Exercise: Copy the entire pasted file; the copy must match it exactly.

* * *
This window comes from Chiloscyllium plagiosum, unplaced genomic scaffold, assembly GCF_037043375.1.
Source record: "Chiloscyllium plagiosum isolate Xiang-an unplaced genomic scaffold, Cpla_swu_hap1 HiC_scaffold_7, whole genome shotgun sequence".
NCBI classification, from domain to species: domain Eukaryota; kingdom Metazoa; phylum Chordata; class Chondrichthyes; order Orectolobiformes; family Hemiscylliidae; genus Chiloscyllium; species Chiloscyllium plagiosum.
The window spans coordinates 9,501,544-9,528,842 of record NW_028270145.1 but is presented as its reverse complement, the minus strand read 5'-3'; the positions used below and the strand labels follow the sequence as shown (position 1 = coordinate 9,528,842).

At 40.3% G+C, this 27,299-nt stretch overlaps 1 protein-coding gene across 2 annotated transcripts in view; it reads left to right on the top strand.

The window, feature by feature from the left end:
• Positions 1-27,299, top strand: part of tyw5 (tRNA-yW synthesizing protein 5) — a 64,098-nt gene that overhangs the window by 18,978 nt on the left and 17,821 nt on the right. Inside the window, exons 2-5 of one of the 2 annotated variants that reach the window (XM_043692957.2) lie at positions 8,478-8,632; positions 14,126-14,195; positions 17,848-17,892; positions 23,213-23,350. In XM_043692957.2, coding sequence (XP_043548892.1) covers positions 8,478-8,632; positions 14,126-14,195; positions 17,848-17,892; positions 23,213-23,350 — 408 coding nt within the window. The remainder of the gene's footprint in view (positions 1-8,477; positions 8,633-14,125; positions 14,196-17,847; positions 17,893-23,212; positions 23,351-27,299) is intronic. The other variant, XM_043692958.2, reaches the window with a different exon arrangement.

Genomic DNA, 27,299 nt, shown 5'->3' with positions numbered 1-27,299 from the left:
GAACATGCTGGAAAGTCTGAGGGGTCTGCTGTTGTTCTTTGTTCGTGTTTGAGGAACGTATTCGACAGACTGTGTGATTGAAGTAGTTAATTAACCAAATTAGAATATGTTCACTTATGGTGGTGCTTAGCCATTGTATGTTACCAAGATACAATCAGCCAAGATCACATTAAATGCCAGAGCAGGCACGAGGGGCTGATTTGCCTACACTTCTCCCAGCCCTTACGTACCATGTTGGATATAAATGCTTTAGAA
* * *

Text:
This window comes from Chiloscyllium plagiosum, unplaced genomic scaffold, assembly GCF_037043375.1.
Source record: "Chiloscyllium plagiosum isolate Xiang-an unplaced genomic scaffold, Cpla_swu_hap1 HiC_scaffold_7, whole genome shotgun sequence".
NCBI classification, from domain to species: domain Eukaryota; kingdom Metazoa; phylum Chordata; class Chondrichthyes; order Orectolobiformes; family Hemiscylliidae; genus Chiloscyllium; species Chiloscyllium plagiosum.
The window spans coordinates 9,501,544-9,528,842 of record NW_028270145.1 but is presented as its reverse complement, the minus strand read 5'-3'; the positions used below and the strand labels follow the sequence as shown (position 1 = coordinate 9,528,842).

At 40.3% G+C, this 27,299-nt stretch overlaps 1 protein-coding gene across 2 annotated transcripts in view; it reads left to right on the top strand.

The window, feature by feature from the left end:
• Positions 1-27,299, top strand: part of tyw5 (tRNA-yW synthesizing protein 5) — a 64,098-nt gene that overhangs the window by 18,978 nt on the left and 17,821 nt on the right. Inside the window, exons 2-5 of one of the 2 annotated variants that reach the window (XM_043692957.2) lie at positions 8,478-8,632; positions 14,126-14,195; positions 17,848-17,892; positions 23,213-23,350. In XM_043692957.2, coding sequence (XP_043548892.1) covers positions 8,478-8,632; positions 14,126-14,195; positions 17,848-17,892; positions 23,213-23,350 — 408 coding nt within the window. The remainder of the gene's footprint in view (positions 1-8,477; positions 8,633-14,125; positions 14,196-17,847; positions 17,893-23,212; positions 23,351-27,299) is intronic. The other variant, XM_043692958.2, reaches the window with a different exon arrangement.

Genomic DNA, 27,299 nt, shown 5'->3' with positions numbered 1-27,299 from the left:
GAACATGCTGGAAAGTCTGAGGGGTCTGCTGTTGTTCTTTGTTCGTGTTTGAGGAACGTATTCGACAGACTGTGTGATTGAAGTAGTTAATTAACCAAATTAGAATATGTTCACTTATGGTGGTGCTTAGCCATTGTATGTTACCAAGATACAATCAGCCAAGATCACATTAAATGCCAGAGCAGGCACGAGGGGCTGATTTGCCTACACTTCTCCCAGCCCTTACGTACCATGTTGGATATAAATGCTTTAGAA